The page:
Q. My finishers are really happy with the concrete mix we have been using lately. The mix has enough paste to allow the workers to easily produce a smooth, flat surface. However, even though the ready mix supplier says that he is sending us the same mix for each project, the finishability of the concrete isn't the same each time. I think the fine aggregate has changed. The supplier says that the sand is from the same pit, but from a new location in the pit. He believes that since he is still using the same mix design and sand from the same pit, the finishability of the concrete should be the same. I know that's not true. Any suggestions as to what is causing the difference in finishing and how to correct it?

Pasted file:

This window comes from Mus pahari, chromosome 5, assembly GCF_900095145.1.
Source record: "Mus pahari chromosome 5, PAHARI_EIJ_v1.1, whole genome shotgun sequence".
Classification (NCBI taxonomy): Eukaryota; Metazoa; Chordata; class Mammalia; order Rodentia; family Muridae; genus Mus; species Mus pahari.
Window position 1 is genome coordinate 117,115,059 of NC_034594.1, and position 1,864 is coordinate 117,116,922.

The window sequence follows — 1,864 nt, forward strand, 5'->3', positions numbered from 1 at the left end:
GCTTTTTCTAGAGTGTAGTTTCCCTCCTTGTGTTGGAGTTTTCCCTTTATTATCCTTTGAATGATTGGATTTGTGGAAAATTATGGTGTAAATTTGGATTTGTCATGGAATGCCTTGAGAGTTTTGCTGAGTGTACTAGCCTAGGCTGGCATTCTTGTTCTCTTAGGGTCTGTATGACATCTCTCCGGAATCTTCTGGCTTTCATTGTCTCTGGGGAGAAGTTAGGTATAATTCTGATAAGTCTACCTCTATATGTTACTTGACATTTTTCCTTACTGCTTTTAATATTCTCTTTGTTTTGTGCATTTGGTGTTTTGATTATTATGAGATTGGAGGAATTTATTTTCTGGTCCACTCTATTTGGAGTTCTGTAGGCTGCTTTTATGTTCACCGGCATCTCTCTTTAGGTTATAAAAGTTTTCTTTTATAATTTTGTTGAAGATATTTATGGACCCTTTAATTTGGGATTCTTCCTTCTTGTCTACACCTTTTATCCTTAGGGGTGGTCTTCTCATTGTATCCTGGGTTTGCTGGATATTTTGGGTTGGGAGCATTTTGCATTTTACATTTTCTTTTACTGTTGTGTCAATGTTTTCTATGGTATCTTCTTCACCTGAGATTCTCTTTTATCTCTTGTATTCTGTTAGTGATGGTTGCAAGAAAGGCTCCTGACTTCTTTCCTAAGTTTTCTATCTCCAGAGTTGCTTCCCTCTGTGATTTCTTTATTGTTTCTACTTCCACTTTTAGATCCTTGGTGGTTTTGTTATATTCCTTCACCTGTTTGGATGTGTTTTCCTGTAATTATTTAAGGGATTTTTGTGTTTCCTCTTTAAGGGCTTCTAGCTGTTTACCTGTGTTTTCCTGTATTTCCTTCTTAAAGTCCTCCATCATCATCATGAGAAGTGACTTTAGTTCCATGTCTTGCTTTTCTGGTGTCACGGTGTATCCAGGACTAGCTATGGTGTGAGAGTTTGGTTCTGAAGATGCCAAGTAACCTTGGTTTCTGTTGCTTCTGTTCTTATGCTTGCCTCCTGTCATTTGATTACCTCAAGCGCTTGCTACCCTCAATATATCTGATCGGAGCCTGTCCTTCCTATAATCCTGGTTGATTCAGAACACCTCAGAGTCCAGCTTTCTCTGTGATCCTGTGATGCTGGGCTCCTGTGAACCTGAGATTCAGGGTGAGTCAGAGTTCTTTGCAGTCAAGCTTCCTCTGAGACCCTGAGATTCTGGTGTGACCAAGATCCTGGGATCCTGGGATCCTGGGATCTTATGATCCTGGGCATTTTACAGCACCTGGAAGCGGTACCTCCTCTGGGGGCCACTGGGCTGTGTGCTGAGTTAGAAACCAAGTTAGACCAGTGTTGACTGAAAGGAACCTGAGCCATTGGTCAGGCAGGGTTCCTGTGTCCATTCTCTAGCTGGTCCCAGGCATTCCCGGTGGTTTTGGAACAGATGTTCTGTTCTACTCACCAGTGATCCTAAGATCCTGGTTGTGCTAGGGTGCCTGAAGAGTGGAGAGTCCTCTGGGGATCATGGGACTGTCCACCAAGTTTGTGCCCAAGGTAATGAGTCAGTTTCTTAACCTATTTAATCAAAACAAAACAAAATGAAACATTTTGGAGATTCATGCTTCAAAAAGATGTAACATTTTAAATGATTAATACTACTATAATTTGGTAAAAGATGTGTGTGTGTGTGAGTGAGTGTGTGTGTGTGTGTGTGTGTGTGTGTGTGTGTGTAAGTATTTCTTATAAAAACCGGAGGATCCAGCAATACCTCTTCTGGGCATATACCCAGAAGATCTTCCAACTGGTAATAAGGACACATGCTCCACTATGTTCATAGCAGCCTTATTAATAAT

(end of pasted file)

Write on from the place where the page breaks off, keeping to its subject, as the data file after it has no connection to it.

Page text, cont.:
A. From what you've described, you're right. A change in fine aggregate is probably causing differences in finishability. Using the same ratio of coarse to fine aggregate and the same total weights in the batch mix doesn't guarantee consistent finishing characteristics. The fineness of the sand plays an important role in the finishability of the concrete mix, and even small changes in fineness can affect finishing. The fineness modulus is a single parameter that describes the grading curve and can be useful in checking the uniformity of grading. It is defined as the summation of the cumulative percent retained on standard sieves divided by 100. Typically the fineness modulus varies between 3.2 and 2.8. A small number indicates a fine grading, and a large number indicates a coarser material. The fineness modulus of the fine aggregate is required for mix proportioning, since sand gradation has the largest effect on concrete workability. Concrete made with a fine sand (low fineness modulus) has much higher paste requirements for good workability. ASTM C 33, "Standard Specification for Concrete Aggregates," requires that the fineness modulus not vary by more than 0.2 from the value used for mix design purposes. If it does vary by more than 0.2, changes in the mix proportions are needed to provide the same workability. Have your ready mix supplier check the fineness modulus of the fine aggregate currently used in the concrete mix, and then compare it to the fineness modulus for the mix design. A difference of 0.2 could be the reason that finishability has changed. Changes in the mix design, typically additional cement, might be required to provide the same finishing characteristics.